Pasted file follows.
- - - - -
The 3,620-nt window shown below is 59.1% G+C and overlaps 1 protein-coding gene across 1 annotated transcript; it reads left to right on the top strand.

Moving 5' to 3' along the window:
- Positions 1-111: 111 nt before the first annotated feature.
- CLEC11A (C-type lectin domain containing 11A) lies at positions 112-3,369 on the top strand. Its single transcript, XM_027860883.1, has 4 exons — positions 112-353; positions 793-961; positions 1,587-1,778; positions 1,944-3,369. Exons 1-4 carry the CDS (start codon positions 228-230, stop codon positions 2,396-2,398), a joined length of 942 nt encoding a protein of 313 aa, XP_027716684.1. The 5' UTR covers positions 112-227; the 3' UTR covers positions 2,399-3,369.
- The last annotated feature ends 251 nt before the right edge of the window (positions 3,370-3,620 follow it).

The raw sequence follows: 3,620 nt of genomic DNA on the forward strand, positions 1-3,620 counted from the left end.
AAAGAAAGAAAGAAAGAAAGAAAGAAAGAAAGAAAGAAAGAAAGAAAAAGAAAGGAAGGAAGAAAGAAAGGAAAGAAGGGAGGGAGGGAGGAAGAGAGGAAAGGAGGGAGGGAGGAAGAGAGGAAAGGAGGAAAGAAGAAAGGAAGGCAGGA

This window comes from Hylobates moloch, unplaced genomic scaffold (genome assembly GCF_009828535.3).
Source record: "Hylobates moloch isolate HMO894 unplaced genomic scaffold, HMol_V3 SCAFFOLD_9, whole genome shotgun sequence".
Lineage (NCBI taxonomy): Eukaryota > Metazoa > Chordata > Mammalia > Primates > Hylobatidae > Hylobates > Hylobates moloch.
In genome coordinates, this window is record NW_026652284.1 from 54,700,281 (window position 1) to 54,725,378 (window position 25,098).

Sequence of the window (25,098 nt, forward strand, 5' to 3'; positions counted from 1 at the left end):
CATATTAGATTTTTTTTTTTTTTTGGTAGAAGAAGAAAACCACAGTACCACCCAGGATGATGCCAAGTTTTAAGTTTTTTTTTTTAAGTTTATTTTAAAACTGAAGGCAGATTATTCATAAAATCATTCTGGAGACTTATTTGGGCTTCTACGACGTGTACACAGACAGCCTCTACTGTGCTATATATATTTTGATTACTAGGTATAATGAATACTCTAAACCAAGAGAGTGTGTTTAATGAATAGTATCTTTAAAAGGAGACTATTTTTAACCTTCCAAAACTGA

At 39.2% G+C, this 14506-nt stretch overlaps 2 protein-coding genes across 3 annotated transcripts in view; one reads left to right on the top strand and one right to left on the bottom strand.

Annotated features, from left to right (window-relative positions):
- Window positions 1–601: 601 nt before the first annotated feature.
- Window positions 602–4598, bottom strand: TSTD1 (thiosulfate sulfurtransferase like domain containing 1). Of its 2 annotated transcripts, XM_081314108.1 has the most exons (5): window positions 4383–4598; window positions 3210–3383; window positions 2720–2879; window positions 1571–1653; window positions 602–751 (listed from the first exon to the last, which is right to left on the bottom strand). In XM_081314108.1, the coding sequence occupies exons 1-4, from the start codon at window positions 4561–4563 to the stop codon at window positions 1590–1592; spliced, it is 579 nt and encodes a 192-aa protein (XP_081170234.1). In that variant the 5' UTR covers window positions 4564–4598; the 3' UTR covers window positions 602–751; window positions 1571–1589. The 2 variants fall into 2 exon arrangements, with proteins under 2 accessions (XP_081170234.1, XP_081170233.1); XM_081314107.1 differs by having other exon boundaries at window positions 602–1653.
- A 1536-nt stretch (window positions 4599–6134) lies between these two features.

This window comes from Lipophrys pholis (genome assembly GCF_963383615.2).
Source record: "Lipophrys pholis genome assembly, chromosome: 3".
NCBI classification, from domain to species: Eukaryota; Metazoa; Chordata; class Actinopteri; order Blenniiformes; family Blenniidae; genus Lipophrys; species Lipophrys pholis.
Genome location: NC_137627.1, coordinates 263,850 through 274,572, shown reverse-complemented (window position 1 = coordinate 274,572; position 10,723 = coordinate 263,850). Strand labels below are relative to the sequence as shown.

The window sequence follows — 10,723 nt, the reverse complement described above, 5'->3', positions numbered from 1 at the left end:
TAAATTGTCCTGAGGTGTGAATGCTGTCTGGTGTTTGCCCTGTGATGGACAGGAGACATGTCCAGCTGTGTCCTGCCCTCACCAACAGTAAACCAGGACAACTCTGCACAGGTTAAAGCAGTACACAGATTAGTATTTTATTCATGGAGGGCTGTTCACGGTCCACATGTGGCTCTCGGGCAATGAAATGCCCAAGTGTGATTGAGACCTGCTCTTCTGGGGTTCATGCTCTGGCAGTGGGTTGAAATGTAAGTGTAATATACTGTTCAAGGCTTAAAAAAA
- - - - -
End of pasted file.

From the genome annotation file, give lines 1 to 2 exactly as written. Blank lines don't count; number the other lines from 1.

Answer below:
The 3,620-nt window shown below is 59.1% G+C and overlaps 1 protein-coding gene across 1 annotated transcript; it reads left to right on the top strand.

Moving 5' to 3' along the window: